When can you take your dog off leash?
Our guide to help you know when its time.
Taking your dog off leash (or lead) at a park is a huge moment for both you and your dog, and being prepared so both of you have a pleasant experience is vital.
I'm sure you are familiar with that moment when someone has an off leash dog that they cannot control, that does not listen, or is not socialized that transforms the dog park from a calm, relaxing place, into a WWE fighter ring in a matter of seconds with the ensuing chaos. Letting your unsocialized dog into a group of other dogs is like putting a sprinkler system in the middle of an art gallery and lighting the place on fire and watch art collectors run around to save the items. It's absolute chaos.
Whether you have a puppy or an old dog, we suggest only letting your dog off leash if the following criteria are met:
1. Your dog has training, namely at least obedience and behavioural training.
Obedience training: Training whereby the dog learns to listen to you, commands you give and act on them such as sit, stay, lie down. If your dog does not listen to your commands then you cannot control them (for their safety).
Behavioural training: Training your dog to behave around people and other animals This normally addresses any behavioural issues such as barking, chewing, chasing, jumping, biting or aggression.
2. No hidden personality quirks that could provoke other dogs.
Throughout your training, you would know if your dog can have issues of being quickly overly stimulated from excitement, quick to temper (ex. territorial), or can be triggered easily.
3. Your dog has socialization experience with other humans and dogs.
BAM!!!! The biggest problem we see is owners who can control their dogs with basic commands, take their dog off leash, and then the dogs do not know how to socialize with other dogs and cause absolute chaos.
Socialization. Fancy word, but simply put, did your dog have the opportunity to interact with other dogs at their young age, to learn social skills, how to communicate with other dogs, learn their own strength or abilities, how they differ to other dogs, and realise that they are in fact a dog (similar to other dogs). Simply put did your dog go to kindergarten to play nice with other kids. However, socialization does not stop at kindergarten, it continues throughout life. Imagine if you had a child stopped developing their social skills at kindergarten, skipping all developments of primary, high school or university. Would a child be able to socialize with adults? probably not. For this reason, you cannot view your dog as entirely socialized if their training or interactions with other dogs stopped at a young age and your dog lived isolated in a back garden or with specific dogs only.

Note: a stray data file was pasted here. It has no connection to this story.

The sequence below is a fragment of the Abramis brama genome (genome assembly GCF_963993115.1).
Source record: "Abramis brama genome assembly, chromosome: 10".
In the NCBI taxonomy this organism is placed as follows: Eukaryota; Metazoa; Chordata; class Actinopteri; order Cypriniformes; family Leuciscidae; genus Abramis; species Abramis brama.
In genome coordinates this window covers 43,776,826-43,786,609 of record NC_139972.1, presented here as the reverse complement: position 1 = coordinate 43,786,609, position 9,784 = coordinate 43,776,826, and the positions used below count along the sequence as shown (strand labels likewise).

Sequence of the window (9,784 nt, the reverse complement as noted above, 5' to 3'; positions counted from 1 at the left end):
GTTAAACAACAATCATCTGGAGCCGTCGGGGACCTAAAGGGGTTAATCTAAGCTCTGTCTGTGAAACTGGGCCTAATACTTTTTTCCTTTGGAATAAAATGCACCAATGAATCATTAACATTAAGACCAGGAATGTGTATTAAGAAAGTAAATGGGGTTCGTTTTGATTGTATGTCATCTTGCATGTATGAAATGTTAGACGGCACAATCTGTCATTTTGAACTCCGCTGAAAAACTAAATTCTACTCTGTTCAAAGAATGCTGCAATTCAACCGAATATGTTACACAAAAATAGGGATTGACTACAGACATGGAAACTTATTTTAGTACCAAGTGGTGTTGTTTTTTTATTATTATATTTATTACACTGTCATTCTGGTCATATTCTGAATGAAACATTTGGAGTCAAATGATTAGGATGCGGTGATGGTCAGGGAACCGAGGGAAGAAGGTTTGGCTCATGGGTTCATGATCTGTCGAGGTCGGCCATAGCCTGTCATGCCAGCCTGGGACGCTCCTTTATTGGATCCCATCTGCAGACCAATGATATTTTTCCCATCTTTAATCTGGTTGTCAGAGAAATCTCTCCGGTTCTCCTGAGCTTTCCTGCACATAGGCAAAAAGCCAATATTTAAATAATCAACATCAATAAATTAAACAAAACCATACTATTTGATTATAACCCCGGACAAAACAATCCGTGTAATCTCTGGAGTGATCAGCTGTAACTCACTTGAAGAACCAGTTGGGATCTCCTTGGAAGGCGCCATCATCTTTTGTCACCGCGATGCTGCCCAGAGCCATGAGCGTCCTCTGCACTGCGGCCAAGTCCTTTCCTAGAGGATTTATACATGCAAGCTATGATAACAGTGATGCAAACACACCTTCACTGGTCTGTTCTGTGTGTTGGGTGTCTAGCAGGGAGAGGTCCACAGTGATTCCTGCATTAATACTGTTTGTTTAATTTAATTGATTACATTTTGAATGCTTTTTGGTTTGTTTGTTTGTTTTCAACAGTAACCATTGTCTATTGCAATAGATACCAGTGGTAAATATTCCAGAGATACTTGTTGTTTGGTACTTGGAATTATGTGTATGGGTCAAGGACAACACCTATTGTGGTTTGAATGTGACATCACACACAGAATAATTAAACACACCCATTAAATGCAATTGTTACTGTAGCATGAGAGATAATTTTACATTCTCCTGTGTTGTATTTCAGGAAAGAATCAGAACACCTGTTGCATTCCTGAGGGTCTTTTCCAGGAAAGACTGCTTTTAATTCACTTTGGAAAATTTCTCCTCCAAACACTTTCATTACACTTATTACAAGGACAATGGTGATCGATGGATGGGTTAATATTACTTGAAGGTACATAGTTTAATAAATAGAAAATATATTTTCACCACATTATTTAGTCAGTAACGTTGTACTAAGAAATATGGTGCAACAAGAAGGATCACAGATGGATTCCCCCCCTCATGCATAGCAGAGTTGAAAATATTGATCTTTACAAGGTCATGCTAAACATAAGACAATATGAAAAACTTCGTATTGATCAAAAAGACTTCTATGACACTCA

With socialization, you need to take into consideration the duration thereof throughout the dog's life and the variety thereof such as the types and amounts of dogs and humans they interact with.
Can you consider your dog socialized if the last time they saw another dog was when they were 3 or once every 3 months at a park for a span of 30 mins where there are perhaps 2 other dogs?
Thus, for amazing socialization, we suggest you think of your dog as a child. They have to learn how to communicate with others, and develop those abilities over time. We also suggest you expose your dog to different dog breeds, and sizes, with different personalities for more experience.
4. Walk the walk, but respectfully.
When you walk with your dog do you walk respectfully and do you give other owners and dogs enough space? Not every dog is equally socialized or trained and getting too close can cause dog (and owner) anxiety.
A lot of dogs, just like us, need their space to feel comfortable. Someone walking directly towards you with their dog could make your (or the other dog) very uncomfortable and let their instinct take priority to protect themselves or their owner by running away, or attacking the oncoming dog. Be nice, and give EVERYONE some space.
5. Use your lead for dangerous areas.
No matter how trained your dog is, unless you are a dog trainer, your dog can and would possibly be overcome by his instinct at some stage if triggered too much. In areas of danger, we suggest you use your lead. An example would be if you parked your car next to a highway, or busy road to keep your dog onlead, until you are safely inside a dog park. The dog could see a squirrel and decide to run across the road. We've unfortunately seen this happen countless times. At the end of dog parks, there are usually a lot of other dogs, and dogs can easily get overcome by excitement, become overly stimulated, not listening to commands, or running free. This is imperative if your dog is still learning and not yet that well socialized, to avoid overstimulation.
If your dog and you do not fulfil the above requirements, we don't suggest taking your dog offlead as you could put another dog at risk in terms of danger or a very bad socialization experience.
If you cannot take your dog offlead safely, don't be stupid. Use a leash.